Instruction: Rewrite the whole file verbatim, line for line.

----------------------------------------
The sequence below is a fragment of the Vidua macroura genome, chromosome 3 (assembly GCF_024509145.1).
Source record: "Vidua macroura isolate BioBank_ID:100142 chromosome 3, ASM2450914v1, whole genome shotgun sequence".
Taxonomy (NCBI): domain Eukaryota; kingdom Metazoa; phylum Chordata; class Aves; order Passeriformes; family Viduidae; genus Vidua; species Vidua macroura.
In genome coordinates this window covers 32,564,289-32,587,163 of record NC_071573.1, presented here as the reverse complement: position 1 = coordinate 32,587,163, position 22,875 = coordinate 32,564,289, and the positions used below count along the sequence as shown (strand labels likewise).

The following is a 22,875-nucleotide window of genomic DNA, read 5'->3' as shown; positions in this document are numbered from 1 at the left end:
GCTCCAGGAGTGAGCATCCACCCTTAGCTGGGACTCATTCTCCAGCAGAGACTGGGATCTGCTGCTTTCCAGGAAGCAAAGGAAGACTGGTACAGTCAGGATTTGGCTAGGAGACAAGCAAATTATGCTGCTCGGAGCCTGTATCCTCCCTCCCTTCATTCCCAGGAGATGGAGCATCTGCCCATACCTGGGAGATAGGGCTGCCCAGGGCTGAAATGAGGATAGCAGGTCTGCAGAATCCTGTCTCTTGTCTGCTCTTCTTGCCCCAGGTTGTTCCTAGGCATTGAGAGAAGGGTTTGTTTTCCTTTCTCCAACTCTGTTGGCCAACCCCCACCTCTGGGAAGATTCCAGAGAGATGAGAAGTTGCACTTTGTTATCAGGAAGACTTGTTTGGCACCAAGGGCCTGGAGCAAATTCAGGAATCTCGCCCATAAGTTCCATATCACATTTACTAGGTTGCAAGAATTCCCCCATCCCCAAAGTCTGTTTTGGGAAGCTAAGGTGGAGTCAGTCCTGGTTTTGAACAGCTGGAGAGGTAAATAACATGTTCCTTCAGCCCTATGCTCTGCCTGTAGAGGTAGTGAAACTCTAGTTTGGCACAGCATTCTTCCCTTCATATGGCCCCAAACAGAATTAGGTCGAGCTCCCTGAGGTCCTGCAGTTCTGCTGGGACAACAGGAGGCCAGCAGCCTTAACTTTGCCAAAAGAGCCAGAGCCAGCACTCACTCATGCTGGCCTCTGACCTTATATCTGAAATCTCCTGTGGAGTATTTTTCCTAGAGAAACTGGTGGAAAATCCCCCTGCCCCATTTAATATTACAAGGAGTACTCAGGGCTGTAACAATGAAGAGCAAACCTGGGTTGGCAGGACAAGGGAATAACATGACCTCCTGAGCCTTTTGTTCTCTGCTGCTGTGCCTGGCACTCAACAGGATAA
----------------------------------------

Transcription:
The sequence below is a fragment of the Vidua macroura genome, chromosome 3 (assembly GCF_024509145.1).
Source record: "Vidua macroura isolate BioBank_ID:100142 chromosome 3, ASM2450914v1, whole genome shotgun sequence".
Taxonomy (NCBI): domain Eukaryota; kingdom Metazoa; phylum Chordata; class Aves; order Passeriformes; family Viduidae; genus Vidua; species Vidua macroura.
In genome coordinates this window covers 32,564,289-32,587,163 of record NC_071573.1, presented here as the reverse complement: position 1 = coordinate 32,587,163, position 22,875 = coordinate 32,564,289, and the positions used below count along the sequence as shown (strand labels likewise).

The following is a 22,875-nucleotide window of genomic DNA, read 5'->3' as shown; positions in this document are numbered from 1 at the left end:
GCTCCAGGAGTGAGCATCCACCCTTAGCTGGGACTCATTCTCCAGCAGAGACTGGGATCTGCTGCTTTCCAGGAAGCAAAGGAAGACTGGTACAGTCAGGATTTGGCTAGGAGACAAGCAAATTATGCTGCTCGGAGCCTGTATCCTCCCTCCCTTCATTCCCAGGAGATGGAGCATCTGCCCATACCTGGGAGATAGGGCTGCCCAGGGCTGAAATGAGGATAGCAGGTCTGCAGAATCCTGTCTCTTGTCTGCTCTTCTTGCCCCAGGTTGTTCCTAGGCATTGAGAGAAGGGTTTGTTTTCCTTTCTCCAACTCTGTTGGCCAACCCCCACCTCTGGGAAGATTCCAGAGAGATGAGAAGTTGCACTTTGTTATCAGGAAGACTTGTTTGGCACCAAGGGCCTGGAGCAAATTCAGGAATCTCGCCCATAAGTTCCATATCACATTTACTAGGTTGCAAGAATTCCCCCATCCCCAAAGTCTGTTTTGGGAAGCTAAGGTGGAGTCAGTCCTGGTTTTGAACAGCTGGAGAGGTAAATAACATGTTCCTTCAGCCCTATGCTCTGCCTGTAGAGGTAGTGAAACTCTAGTTTGGCACAGCATTCTTCCCTTCATATGGCCCCAAACAGAATTAGGTCGAGCTCCCTGAGGTCCTGCAGTTCTGCTGGGACAACAGGAGGCCAGCAGCCTTAACTTTGCCAAAAGAGCCAGAGCCAGCACTCACTCATGCTGGCCTCTGACCTTATATCTGAAATCTCCTGTGGAGTATTTTTCCTAGAGAAACTGGTGGAAAATCCCCCTGCCCCATTTAATATTACAAGGAGTACTCAGGGCTGTAACAATGAAGAGCAAACCTGGGTTGGCAGGACAAGGGAATAACATGACCTCCTGAGCCTTTTGTTCTCTGCTGCTGTGCCTGGCACTCAACAGGATAA